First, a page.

Who Owns Wilhelmina International Inc (NASDAQ:WHLM)?

In this article, I will take a quick look at Wilhelmina International Inc’s (NASDAQ:WHLM) recent ownership structure – an unconventional investing subject, but an important one. The impact of a company’s ownership structure affects both its short- and long-term performance. The same amount of capital coming from an activist institution and a passive mutual fund has different implications on corporate governance, which is a decisive factor for a long-term investor. It also impacts the trading environment of company shares, which is more of a concern for short-term investors. Therefore, I will take a look at WHLM’s shareholders in more detail.

Check out our latest analysis for Wilhelmina International

NasdaqCM:WHLM Ownership Summary August 10th 18
NasdaqCM:WHLM Ownership Summary August 10th 18

Institutional Ownership

Institutional investors transact in large blocks which can influence the momentum of stock prices, at least in the short-term, especially when there is a low level of public shares available on the market to trade. With hardly any institutional ownership, WHLM stock poses limited concern related to effects on its stock price arising from block trading by institutions. But investors should also check whether hedge funds, mostly active investors with a short-term horizon, have a significant stake. They own 50.91% of WHLM’s outstanding shares, enough to cause a spike in volatility, at least in the short-term. However, I would also examine the rest of its ownership structure in more detail to determine how the company’s major shareholders can affect its investment case.

Insider Ownership

An important group of shareholders are company insiders. Insider ownership has to do more with how the company is managed and less to do with the direct impact of the magnitude of shares trading on the market. A major group of owners of WHLM is individual insiders, sitting with a hefty 35.79% stake in the company. Broadly, insider ownership of this level has been found to negatively affect companies with consistently low PE ratio (underperforming). And a positive impact has been seen on companies with a high PE ratio (outperforming). Another aspect of insider ownership is to learn about their recent transactions. While insider buying is possibly a sign of a positive outlook for the company, selling doesn’t necessarily indicate a negative outlook as they may be selling to meet personal financial needs.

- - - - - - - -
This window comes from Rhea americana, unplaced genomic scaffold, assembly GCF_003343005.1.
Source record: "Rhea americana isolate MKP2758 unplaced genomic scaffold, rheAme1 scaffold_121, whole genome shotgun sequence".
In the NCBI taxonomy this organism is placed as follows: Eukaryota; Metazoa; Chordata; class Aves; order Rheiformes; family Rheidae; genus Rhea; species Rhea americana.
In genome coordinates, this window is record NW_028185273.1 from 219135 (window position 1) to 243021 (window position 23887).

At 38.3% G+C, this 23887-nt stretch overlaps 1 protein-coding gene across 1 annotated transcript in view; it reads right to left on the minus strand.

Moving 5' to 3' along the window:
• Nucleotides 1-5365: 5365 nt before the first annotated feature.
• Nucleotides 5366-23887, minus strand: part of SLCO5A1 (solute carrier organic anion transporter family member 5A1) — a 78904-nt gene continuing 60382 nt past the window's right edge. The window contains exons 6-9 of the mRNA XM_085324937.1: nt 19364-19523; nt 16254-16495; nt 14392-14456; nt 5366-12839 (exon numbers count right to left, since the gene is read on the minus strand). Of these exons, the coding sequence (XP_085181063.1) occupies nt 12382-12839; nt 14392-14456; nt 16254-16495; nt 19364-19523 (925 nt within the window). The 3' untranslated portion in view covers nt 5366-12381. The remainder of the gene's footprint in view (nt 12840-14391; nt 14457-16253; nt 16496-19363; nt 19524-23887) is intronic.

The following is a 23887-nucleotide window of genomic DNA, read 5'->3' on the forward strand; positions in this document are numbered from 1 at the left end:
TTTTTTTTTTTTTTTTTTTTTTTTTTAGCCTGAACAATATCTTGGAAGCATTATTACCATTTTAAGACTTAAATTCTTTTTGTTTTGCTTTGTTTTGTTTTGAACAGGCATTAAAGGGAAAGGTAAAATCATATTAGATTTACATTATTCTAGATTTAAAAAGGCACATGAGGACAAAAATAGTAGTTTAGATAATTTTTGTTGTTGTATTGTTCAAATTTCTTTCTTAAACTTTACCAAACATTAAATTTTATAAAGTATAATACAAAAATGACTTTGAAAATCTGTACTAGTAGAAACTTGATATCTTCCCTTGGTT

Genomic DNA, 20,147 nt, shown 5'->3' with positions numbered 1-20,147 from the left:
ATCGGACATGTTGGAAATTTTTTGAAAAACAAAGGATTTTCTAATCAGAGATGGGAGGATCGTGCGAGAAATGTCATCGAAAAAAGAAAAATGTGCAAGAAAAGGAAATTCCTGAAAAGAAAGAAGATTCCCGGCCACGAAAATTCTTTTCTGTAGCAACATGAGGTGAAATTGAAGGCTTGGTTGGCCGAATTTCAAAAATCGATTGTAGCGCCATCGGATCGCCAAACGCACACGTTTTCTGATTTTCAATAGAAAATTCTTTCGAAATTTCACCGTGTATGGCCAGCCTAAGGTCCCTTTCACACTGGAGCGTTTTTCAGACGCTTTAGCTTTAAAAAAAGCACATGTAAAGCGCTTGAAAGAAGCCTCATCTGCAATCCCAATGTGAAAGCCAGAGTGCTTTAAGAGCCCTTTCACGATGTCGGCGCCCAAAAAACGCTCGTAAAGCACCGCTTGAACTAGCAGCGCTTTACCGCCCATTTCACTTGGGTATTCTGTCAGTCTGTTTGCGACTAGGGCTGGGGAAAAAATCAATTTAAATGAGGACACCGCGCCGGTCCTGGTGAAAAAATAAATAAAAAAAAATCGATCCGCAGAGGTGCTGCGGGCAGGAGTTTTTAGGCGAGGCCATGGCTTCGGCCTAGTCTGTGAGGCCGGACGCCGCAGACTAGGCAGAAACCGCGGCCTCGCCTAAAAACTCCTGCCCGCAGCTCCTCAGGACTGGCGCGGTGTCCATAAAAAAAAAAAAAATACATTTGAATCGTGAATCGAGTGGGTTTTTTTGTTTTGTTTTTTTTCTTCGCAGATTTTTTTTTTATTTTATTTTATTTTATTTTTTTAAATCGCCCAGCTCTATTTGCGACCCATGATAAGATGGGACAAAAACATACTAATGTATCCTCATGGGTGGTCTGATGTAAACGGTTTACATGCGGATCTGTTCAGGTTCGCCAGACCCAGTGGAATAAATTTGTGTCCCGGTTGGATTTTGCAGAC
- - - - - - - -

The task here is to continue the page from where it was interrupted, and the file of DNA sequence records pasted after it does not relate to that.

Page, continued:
General Public Ownership

A substantial ownership of 13.27% in WHLM is held by the general public. This size of ownership gives retail investors collective power in deciding on major policy decisions such as executive compensation, appointment of directors and acquisitions of businesses.

Next Steps:

Although WHLM has a low level of overall institutional ownership, active hedge funds still have a significant stake in the company. The participation of these active investors has been linked to the volatile nature of share prices. An investment in WHLM should come with enough margin of safety in order to avoid significant dips in shareholding value. However, ownership structure should not be the only determining factor when you’re building an investment thesis for WHLM. Rather, you should be looking at fundamental drivers such as Wilhelmina International’s past track record and financial health. I highly recommend you to complete your research by taking a look at the following:

  1. Future Outlook: What are well-informed industry analysts predicting for WHLM’s future growth? Take a look at our free research report of analyst consensus for WHLM’s outlook.
  2. Past Track Record: Has WHLM been consistently performing well irrespective of the ups and downs in the market? Go into more detail in the past performance analysis and take a look at the free visual representations of WHLM’s historicals for more clarity.
  3. Other High-Performing Stocks: Are there other stocks that provide better prospects with proven track records? Explore our free list of these great stocks here.

NB: Figures in this article are calculated using data from the last twelve months, which refer to the 12-month period ending on the last date of the month the financial statement is dated. This may not be consistent with full year annual report figures.

To help readers see past the short term volatility of the financial market, we aim to bring you a long-term focused research analysis purely driven by fundamental data. Note that our analysis does not factor in the latest price-sensitive company announcements.

The author is an independent contributor and at the time of publication had no position in the stocks mentioned. For errors that warrant correction please contact the editor at editorial-team@simplywallst.com.